Schacter joined the AAGPBL’s Kenosha Comets in 1948 as a catcher. But she quickly injured her knee and played only nine games in the league. She returned to New York to work as a gym teacher, but also played with the Arthur Murray Girls in the semi-professional American Girls Baseball Conference. She also played guard with the Queensboro Starlets in the Metropolitan Girls Basketball League. After retiring from the New York school system, she moved to western Massachusetts and worked as a high school tennis coach.

Anita Foss (1921-2015) was truly a wandering Jew. She played in only 28 AAGPBL games over two seasons (1948 and 1949), but wore the uniforms of four teams—the  Springfield Sallies, Muskegon Lassies, Grand Rapids Chicks, and Rockford Peaches—pitching and playing second base. (The league frequently moved players around to guarantee a competitive balance).

Foss started playing baseball with her four brothers at a young age. In high school, she participated in a wide variety of sports, was captain of the varsity softball team, and was a star on the Riverside Townies, the Rhode Island women’s champion softball team. She joined the AAGPBL after her husband was killed in World War II.

Soon after leaving the league, Foss moved to Santa Monica and worked for Douglas Aircraft. The company asked her to train a man for a supervisory job. She complained that she knew how to do the job and deserved to get it. “The next thing you know, I was in charge,” she recalled, becoming the first female supervisor in her department, responsible for over 30 employees.

She played in local semi-pro baseball and softball leagues and was also an avid golfer and bowler. In 2005, she earned the Woman of the Year Award from Santa Monica YMCA for her contributions to the community.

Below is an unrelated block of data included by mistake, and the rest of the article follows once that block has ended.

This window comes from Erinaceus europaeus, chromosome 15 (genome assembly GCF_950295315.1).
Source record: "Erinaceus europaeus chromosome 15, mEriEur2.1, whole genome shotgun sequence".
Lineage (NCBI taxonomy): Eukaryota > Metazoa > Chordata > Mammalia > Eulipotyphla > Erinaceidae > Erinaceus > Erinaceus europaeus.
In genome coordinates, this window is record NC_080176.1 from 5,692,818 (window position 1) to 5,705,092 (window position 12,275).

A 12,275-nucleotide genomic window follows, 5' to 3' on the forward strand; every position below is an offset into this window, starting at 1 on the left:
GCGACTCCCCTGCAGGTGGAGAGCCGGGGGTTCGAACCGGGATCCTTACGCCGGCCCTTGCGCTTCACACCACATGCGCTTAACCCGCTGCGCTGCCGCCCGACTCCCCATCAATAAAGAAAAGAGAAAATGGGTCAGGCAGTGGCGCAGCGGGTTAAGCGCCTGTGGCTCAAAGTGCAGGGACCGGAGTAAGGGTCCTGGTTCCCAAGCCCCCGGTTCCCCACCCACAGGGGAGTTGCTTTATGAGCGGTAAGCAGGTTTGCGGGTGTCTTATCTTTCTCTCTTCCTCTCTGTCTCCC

There have also been Jewish women who have advocated for girls and women in baseball. Sylvia Pressler (1934-2010), a hearing officer with the New Jersey Division on Civil Rights, ruled in 1972 that Little League had to allow girls to play. helped open up Little League baseball to girls. Justine Siegal became the first female coach on  a professional men’s baseball team and the first on a major league team. As founder of Baseball For All, she’s been a trailblazer in training girls to play baseball, including a growing number now on rosters of otherwise all-male college teams and on women’s college teams.

A few Jewish women have ascended into the ranks of major league team executives. Jamie Luskin McCourt became the highest-ranking woman in Major League Baseball history as vice chair (2004), president (2005), and CEO (2009) of the Los Angeles Dodgers. Eve Rosenbaum, who played on the Harvard women’s softball team, is now the Baltimore Orioles’ assistant general manager for baseball operations.

Several Jewish women have reached the top of their profession as baseball writers and broadcasters. Jane Leavy’s best-selling 2002 biography, Sandy Koufax: A Lefty’s Legacy is considered one of the best baseball books of the past century. Suzyn Waldman  was hired as the New York Yankees’ play-by-play announcer on a local TV station in 1993 and in 2005 became the first woman to do color commentary for the team on local radio. Four years later, she became the first woman to work a World Series game from the broadcast booth. Linda Cohn has been ESPN’s SportsCenter anchor since 1992, and Amelia Schimmel is the first female public-address announcer at the Oakland Athletics’ Coliseum.

Since Congress passed Title IX in 1972, the number of women playing high school and college softball has skyrocketed, to over 362,000 and over 20,000, respectively. These numbers don’t include the growing number of women participating in college club sports, amateur, or professional leagues around the country.

Although more girls and women are now playing baseball—on all-women’s teams and predominantly male teams—the numbers have lagged far behind those for softball. Many colleges offer scholarships to women to play softball, but not baseball. There are professional women’s softball teams, but recent efforts to create pro baseball leagues for women have floundered. Like their counterparts, female Jewish athletes are steered toward tennis, basketball, soccer, swimming, and other sports, but stereotypes about women in baseball persist.